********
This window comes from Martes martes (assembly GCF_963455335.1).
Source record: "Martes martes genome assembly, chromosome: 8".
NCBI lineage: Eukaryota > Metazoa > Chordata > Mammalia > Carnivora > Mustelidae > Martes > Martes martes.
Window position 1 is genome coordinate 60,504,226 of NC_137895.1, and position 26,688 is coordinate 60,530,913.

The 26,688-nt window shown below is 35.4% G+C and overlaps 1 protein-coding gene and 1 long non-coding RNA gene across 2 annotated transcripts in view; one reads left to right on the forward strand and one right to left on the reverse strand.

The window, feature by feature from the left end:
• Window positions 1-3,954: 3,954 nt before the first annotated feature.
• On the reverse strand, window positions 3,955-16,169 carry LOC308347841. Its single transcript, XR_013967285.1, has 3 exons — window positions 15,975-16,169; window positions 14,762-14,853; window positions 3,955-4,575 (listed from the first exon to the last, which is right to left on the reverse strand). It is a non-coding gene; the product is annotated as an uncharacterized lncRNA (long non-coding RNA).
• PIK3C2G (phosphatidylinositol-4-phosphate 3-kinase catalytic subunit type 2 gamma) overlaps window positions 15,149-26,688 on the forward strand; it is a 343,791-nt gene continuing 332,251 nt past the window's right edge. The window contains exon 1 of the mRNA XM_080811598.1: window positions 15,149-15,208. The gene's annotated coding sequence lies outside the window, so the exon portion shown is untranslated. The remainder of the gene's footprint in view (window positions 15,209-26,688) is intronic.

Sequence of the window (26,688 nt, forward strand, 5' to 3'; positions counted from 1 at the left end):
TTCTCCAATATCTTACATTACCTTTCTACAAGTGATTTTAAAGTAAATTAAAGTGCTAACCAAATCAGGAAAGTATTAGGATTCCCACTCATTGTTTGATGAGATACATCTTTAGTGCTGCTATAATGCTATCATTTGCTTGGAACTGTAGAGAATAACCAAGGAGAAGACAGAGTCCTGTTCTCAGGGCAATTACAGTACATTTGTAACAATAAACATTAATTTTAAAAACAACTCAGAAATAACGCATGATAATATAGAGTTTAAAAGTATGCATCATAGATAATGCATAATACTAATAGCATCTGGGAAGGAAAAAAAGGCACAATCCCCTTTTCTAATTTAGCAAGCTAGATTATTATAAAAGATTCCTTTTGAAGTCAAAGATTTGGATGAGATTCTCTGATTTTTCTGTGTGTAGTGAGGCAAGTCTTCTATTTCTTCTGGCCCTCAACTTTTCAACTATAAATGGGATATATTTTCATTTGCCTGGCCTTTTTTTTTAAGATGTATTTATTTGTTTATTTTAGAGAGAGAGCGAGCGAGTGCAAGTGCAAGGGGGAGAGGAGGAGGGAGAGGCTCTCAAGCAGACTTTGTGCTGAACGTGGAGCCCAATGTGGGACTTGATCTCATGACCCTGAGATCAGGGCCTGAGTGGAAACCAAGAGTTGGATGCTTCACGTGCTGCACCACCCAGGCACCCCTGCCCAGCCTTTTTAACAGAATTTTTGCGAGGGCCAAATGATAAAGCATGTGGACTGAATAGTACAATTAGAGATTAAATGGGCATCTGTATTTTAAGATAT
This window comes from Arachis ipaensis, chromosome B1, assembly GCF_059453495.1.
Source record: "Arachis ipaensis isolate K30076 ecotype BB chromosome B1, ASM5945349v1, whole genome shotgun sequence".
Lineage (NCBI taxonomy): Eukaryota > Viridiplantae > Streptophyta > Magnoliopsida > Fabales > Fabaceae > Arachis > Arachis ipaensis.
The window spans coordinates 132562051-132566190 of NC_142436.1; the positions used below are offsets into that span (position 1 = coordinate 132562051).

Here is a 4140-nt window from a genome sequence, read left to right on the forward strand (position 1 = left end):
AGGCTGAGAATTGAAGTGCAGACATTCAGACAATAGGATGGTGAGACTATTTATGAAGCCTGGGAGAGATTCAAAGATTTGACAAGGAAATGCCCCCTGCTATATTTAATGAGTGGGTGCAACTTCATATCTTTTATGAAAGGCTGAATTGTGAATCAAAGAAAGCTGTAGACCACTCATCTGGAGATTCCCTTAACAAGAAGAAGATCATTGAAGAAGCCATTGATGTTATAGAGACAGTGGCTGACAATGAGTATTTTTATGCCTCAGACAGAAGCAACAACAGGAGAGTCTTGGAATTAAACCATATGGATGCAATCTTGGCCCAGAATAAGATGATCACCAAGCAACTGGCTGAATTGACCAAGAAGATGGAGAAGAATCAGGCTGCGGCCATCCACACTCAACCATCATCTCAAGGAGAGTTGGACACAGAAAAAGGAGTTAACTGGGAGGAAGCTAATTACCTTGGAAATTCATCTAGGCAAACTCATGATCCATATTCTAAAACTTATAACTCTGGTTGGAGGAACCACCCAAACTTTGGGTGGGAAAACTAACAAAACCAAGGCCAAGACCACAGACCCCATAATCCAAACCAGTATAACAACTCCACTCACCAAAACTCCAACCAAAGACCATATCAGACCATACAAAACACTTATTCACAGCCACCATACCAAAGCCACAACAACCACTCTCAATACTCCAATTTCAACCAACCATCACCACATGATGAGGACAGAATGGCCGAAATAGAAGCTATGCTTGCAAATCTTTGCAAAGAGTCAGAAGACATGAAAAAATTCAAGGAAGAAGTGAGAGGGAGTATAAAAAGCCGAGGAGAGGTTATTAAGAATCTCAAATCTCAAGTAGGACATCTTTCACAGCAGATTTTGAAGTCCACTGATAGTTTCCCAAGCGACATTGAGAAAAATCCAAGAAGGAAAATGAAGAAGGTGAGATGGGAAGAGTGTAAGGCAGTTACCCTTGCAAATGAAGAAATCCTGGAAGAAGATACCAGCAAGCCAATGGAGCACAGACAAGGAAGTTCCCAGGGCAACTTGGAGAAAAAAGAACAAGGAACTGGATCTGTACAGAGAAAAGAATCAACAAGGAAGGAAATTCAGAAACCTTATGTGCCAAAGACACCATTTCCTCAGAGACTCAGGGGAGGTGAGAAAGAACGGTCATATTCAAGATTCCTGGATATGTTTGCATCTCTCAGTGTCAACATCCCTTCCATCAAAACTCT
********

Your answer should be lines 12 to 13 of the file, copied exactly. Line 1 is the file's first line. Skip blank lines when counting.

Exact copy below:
This window comes from Arachis ipaensis, chromosome B1, assembly GCF_059453495.1.
Source record: "Arachis ipaensis isolate K30076 ecotype BB chromosome B1, ASM5945349v1, whole genome shotgun sequence".